While Time Doctor offers many features that other similar tools don't offer, such as extensive activity monitoring, client portals, productivity nudges, it also doesn't offer some pretty standard features. Time off requests and availability management, for example, aren't included in a tool that's supposed to make managing employee time easier.
If you think lack of employee productivity is your company's biggest issue — so much so that you're losing money due to time theft and constantly missed deadlines — maybe Time Doctor is worth the cost. However, if employee time tracking and activity monitoring are tools you need in addition to other typical time clock tools (schedule building, PTO management, payroll integration and invoicing), there are other tools on the market that offer all of these capabilities at a lower cost per user.
Ease of use
Since Time Doctor is largely an activity monitoring tool, it's pretty straightforward to use. All you have to do is download one of its time tracking apps and invite your team to do the same. Then you can accumulate time usage data to start analyzing trends.
There’s one non-technical issue that you may experience before you even purchase Time Doctor. With its ability to run in the background and monitor all computer usage — even taking pictures of employees at their desks — some employees might feel that they have no privacy at work, which could be a drain on employee morale. If you decide to use Time Doctor to track employee time, it'll be important to assess and gain employee buy-in beforehand so that workers understand why you're monitoring their activity so closely.
The main thing you have to decide when setting up Time Doctor is how you want to track employee time. You can choose to make Time Doctor "visible" (allowing employees to track their time manually) or "silent" (running in the background to monitor employee activity).class="caption">
From there, you can create projects and tasks within Time Doctor and assign them to different employees or set up an integration with the project management tool you're currently using so you can track time within their systems.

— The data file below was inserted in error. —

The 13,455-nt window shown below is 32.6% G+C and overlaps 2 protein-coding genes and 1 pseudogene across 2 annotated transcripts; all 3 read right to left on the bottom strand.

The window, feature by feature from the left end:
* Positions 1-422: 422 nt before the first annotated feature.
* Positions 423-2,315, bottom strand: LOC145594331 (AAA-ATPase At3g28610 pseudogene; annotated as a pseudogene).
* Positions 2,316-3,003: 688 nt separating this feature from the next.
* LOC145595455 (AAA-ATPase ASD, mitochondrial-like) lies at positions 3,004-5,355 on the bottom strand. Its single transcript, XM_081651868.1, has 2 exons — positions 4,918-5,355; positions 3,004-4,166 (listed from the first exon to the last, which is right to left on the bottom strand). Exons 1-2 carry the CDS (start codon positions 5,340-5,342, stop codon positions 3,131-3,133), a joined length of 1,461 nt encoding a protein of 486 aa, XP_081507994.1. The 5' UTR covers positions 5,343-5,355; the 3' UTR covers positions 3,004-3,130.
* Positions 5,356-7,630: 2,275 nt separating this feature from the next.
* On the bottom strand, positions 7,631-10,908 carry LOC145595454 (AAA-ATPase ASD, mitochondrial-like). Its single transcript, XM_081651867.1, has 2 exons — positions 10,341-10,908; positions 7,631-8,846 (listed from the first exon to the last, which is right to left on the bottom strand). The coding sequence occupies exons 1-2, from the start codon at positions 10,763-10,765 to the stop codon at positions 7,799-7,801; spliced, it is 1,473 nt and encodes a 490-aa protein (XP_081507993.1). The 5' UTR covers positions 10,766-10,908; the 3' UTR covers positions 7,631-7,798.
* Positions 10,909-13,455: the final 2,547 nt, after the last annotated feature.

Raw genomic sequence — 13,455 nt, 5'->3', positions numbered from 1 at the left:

When it comes to usability, my biggest issue with Time Doctor is that, although they do offer a Chrome extension and have a web app where you can access reports, it requires a desktop app to track time. The need to download multiple apps — and the inability to track time exclusively with the Chrome extension or from Time Doctor's web app felt unnecessarily clunky and, honestly, outdated for a system whose whole mission is increasing productivity in 2019.
Frequently Asked Questions
Does Time Doctor have a free plan?
No, Time Doctor only offers a paid version of its product. However, you can sign up for a 14-day free trial of the system, which allows you to invite employees and gather time tracking data to see if Time Doctor is right for you.
Which industries does Time Doctor cater to?
Since Time Doctor relies on taking screenshots and tracking the apps and URLs your employees visit, it's not much use to you if the bulk of your employees' work takes place offscreen. While their mobile app allows employees to track their location, it doesn't record how they're actually spending their time.
In my opinion, businesses that bill by the hour or need to ensure that work hours are actually being spent on work — such as agencies or consulting firms — would benefit most from Time Doctor's monitoring tools.
Should I still use Time Doctor if I don't want to seem like I'm babysitting my employees' time usage?
Time Doctor is not only a tool that tracks the amount of time employees spend on productive or distracting activities, it also tracks how much time employees spend on different tasks. You can use this information to track client and project profitability or make hiring decisions by easily identifying when your team is short-staffed.
How Time Doctor Compares
|Schedule Building||Clocking in & out||Availability & time off management||Payroll integration or exporting|
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Try out Time Doctor if you want to encourage your team to be more productive.
The Motley Fool has a Disclosure Policy. The Author and/or The Motley Fool may have an interest in companies mentioned.